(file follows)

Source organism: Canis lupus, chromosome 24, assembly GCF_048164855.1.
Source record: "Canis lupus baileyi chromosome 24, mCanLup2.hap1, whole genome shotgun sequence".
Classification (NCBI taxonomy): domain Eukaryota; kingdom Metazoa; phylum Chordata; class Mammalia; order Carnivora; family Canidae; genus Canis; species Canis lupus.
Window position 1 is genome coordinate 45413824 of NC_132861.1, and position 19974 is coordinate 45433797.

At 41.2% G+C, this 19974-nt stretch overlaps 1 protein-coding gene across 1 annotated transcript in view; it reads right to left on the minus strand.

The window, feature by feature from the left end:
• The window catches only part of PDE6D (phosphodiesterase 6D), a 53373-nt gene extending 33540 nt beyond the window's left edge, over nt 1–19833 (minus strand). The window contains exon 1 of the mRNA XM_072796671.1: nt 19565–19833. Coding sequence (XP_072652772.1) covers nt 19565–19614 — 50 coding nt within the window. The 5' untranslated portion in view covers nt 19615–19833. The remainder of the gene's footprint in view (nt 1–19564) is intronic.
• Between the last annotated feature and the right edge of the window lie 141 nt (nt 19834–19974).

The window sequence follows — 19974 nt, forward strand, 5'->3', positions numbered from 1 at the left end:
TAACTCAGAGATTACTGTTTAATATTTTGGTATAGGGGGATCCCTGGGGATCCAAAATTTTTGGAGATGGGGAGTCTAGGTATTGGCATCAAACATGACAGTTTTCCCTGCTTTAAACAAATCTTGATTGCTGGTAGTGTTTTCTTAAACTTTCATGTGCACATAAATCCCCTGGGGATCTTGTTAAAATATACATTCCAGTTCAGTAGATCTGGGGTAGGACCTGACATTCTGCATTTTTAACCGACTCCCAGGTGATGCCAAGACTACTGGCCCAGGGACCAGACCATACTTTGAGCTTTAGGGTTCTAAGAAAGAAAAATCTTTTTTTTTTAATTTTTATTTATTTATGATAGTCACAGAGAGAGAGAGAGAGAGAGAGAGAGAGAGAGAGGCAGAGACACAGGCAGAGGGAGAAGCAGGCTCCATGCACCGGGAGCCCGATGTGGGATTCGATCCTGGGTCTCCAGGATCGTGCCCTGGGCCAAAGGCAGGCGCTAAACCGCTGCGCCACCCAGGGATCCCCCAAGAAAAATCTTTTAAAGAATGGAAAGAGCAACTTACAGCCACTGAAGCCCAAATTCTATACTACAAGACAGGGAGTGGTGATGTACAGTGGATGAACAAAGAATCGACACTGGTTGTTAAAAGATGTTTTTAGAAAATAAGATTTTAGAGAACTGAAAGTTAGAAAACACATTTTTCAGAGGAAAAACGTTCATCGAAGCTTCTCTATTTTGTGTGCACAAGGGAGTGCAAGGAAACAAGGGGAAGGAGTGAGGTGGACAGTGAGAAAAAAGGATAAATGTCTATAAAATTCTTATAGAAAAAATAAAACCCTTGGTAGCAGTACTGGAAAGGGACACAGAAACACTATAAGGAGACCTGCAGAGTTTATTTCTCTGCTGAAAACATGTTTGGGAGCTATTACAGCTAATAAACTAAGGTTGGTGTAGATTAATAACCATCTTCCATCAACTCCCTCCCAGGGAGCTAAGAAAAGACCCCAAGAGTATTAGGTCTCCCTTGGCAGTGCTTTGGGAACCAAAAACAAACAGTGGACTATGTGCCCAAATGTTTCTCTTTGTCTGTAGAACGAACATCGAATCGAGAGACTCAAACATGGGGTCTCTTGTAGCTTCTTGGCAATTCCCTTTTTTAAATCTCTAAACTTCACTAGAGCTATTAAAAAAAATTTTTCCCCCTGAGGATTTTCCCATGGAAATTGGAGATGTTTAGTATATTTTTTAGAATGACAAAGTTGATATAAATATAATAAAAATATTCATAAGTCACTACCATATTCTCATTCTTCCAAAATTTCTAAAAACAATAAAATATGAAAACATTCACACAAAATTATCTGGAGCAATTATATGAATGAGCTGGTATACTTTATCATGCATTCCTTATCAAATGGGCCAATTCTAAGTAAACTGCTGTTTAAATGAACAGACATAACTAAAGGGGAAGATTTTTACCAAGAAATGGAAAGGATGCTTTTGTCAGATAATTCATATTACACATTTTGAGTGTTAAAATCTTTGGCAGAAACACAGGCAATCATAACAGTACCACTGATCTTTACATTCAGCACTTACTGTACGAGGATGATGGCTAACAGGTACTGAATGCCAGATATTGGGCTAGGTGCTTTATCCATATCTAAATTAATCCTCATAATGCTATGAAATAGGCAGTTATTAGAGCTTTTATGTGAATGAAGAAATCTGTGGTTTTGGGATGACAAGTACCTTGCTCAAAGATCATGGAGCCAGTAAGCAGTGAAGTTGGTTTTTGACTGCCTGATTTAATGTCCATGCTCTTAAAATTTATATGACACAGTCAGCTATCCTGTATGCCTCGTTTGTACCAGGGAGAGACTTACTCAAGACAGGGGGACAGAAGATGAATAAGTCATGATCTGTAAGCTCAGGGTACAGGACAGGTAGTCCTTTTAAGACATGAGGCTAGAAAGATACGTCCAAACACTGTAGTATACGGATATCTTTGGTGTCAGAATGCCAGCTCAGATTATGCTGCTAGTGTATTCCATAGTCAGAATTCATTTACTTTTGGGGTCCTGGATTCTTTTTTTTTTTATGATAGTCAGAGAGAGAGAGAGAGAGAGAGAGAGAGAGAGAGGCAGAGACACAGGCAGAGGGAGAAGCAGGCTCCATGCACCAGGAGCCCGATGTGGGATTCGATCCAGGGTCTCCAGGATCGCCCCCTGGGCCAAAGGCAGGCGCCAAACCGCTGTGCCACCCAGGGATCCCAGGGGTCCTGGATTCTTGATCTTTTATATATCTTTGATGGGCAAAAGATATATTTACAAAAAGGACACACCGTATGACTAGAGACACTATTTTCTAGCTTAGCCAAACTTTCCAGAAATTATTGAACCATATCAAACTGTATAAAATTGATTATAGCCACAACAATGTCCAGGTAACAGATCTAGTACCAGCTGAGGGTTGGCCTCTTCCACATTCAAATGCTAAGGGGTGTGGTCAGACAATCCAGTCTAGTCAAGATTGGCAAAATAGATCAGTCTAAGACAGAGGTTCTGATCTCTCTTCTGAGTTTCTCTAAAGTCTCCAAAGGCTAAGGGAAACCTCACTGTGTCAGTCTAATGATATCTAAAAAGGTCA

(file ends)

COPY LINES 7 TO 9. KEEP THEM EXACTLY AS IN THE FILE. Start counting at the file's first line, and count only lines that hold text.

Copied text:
• The window catches only part of PDE6D (phosphodiesterase 6D), a 53373-nt gene extending 33540 nt beyond the window's left edge, over nt 1–19833 (minus strand). The window contains exon 1 of the mRNA XM_072796671.1: nt 19565–19833. Coding sequence (XP_072652772.1) covers nt 19565–19614 — 50 coding nt within the window. The 5' untranslated portion in view covers nt 19615–19833. The remainder of the gene's footprint in view (nt 1–19564) is intronic.
• Between the last annotated feature and the right edge of the window lie 141 nt (nt 19834–19974).

The window sequence follows — 19974 nt, forward strand, 5'->3', positions numbered from 1 at the left end: